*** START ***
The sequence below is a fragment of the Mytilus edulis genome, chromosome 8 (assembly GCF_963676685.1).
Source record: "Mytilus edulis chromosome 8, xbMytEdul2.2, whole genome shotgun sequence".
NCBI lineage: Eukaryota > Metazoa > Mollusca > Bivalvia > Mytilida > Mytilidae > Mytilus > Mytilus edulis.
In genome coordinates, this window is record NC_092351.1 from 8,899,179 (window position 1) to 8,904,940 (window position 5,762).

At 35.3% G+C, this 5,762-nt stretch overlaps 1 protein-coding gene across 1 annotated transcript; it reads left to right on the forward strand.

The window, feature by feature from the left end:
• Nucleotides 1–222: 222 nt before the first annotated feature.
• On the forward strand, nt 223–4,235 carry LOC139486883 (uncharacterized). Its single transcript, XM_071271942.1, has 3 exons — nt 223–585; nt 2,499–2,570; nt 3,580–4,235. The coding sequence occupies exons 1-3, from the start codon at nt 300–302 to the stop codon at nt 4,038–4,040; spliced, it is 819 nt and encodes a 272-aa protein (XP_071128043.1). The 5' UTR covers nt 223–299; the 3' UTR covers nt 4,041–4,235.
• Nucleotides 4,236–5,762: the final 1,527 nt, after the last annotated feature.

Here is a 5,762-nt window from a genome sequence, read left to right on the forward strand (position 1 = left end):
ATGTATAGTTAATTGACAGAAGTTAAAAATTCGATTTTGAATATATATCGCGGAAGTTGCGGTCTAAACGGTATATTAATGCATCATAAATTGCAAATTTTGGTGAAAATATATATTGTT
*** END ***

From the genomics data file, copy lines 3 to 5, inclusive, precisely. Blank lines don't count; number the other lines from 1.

NCBI lineage: Eukaryota > Metazoa > Mollusca > Bivalvia > Mytilida > Mytilidae > Mytilus > Mytilus edulis.
In genome coordinates, this window is record NC_092351.1 from 8,899,179 (window position 1) to 8,904,940 (window position 5,762).

At 35.3% G+C, this 5,762-nt stretch overlaps 1 protein-coding gene across 1 annotated transcript; it reads left to right on the forward strand.